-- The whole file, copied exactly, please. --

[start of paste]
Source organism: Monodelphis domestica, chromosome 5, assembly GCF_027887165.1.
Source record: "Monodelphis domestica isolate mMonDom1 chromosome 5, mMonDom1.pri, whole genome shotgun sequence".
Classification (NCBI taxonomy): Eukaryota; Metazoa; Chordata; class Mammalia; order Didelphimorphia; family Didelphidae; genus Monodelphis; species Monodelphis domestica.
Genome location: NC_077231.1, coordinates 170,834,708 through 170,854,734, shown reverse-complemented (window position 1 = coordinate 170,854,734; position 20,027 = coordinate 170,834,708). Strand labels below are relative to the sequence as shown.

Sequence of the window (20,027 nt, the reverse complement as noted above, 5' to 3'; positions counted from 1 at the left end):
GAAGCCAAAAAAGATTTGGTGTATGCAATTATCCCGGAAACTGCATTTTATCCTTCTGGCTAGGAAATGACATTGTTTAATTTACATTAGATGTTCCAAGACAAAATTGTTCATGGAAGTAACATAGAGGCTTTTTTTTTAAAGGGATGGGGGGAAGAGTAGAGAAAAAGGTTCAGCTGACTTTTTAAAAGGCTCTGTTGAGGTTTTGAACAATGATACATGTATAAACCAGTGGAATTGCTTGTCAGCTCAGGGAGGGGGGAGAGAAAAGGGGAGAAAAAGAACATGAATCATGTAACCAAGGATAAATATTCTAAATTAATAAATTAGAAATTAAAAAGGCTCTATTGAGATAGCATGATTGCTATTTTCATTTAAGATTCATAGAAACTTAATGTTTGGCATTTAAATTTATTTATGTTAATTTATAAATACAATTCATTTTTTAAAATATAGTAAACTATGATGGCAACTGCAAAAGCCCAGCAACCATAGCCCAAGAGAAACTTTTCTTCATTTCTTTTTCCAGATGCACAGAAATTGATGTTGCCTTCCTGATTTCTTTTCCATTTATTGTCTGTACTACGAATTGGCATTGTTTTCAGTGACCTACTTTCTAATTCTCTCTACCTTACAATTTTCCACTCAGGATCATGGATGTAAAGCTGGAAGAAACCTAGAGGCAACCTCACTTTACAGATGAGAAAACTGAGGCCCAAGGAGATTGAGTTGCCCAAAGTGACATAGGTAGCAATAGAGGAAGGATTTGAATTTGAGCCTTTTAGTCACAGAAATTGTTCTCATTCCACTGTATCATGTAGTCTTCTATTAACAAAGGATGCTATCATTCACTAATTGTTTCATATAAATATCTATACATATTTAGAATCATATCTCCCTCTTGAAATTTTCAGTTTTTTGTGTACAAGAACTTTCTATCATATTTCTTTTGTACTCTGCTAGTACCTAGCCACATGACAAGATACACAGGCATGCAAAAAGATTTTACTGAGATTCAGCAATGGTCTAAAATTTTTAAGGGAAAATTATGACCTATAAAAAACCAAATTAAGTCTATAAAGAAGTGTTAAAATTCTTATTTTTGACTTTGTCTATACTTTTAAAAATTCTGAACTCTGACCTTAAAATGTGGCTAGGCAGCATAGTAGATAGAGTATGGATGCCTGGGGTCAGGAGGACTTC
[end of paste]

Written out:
Source organism: Monodelphis domestica, chromosome 5, assembly GCF_027887165.1.
Source record: "Monodelphis domestica isolate mMonDom1 chromosome 5, mMonDom1.pri, whole genome shotgun sequence".
Classification (NCBI taxonomy): Eukaryota; Metazoa; Chordata; class Mammalia; order Didelphimorphia; family Didelphidae; genus Monodelphis; species Monodelphis domestica.
Genome location: NC_077231.1, coordinates 170,834,708 through 170,854,734, shown reverse-complemented (window position 1 = coordinate 170,854,734; position 20,027 = coordinate 170,834,708). Strand labels below are relative to the sequence as shown.

Sequence of the window (20,027 nt, the reverse complement as noted above, 5' to 3'; positions counted from 1 at the left end):
GAAGCCAAAAAAGATTTGGTGTATGCAATTATCCCGGAAACTGCATTTTATCCTTCTGGCTAGGAAATGACATTGTTTAATTTACATTAGATGTTCCAAGACAAAATTGTTCATGGAAGTAACATAGAGGCTTTTTTTTTAAAGGGATGGGGGGAAGAGTAGAGAAAAAGGTTCAGCTGACTTTTTAAAAGGCTCTGTTGAGGTTTTGAACAATGATACATGTATAAACCAGTGGAATTGCTTGTCAGCTCAGGGAGGGGGGAGAGAAAAGGGGAGAAAAAGAACATGAATCATGTAACCAAGGATAAATATTCTAAATTAATAAATTAGAAATTAAAAAGGCTCTATTGAGATAGCATGATTGCTATTTTCATTTAAGATTCATAGAAACTTAATGTTTGGCATTTAAATTTATTTATGTTAATTTATAAATACAATTCATTTTTTAAAATATAGTAAACTATGATGGCAACTGCAAAAGCCCAGCAACCATAGCCCAAGAGAAACTTTTCTTCATTTCTTTTTCCAGATGCACAGAAATTGATGTTGCCTTCCTGATTTCTTTTCCATTTATTGTCTGTACTACGAATTGGCATTGTTTTCAGTGACCTACTTTCTAATTCTCTCTACCTTACAATTTTCCACTCAGGATCATGGATGTAAAGCTGGAAGAAACCTAGAGGCAACCTCACTTTACAGATGAGAAAACTGAGGCCCAAGGAGATTGAGTTGCCCAAAGTGACATAGGTAGCAATAGAGGAAGGATTTGAATTTGAGCCTTTTAGTCACAGAAATTGTTCTCATTCCACTGTATCATGTAGTCTTCTATTAACAAAGGATGCTATCATTCACTAATTGTTTCATATAAATATCTATACATATTTAGAATCATATCTCCCTCTTGAAATTTTCAGTTTTTTGTGTACAAGAACTTTCTATCATATTTCTTTTGTACTCTGCTAGTACCTAGCCACATGACAAGATACACAGGCATGCAAAAAGATTTTACTGAGATTCAGCAATGGTCTAAAATTTTTAAGGGAAAATTATGACCTATAAAAAACCAAATTAAGTCTATAAAGAAGTGTTAAAATTCTTATTTTTGACTTTGTCTATACTTTTAAAAATTCTGAACTCTGACCTTAAAATGTGGCTAGGCAGCATAGTAGATAGAGTATGGATGCCTGGGGTCAGGAGGACTTC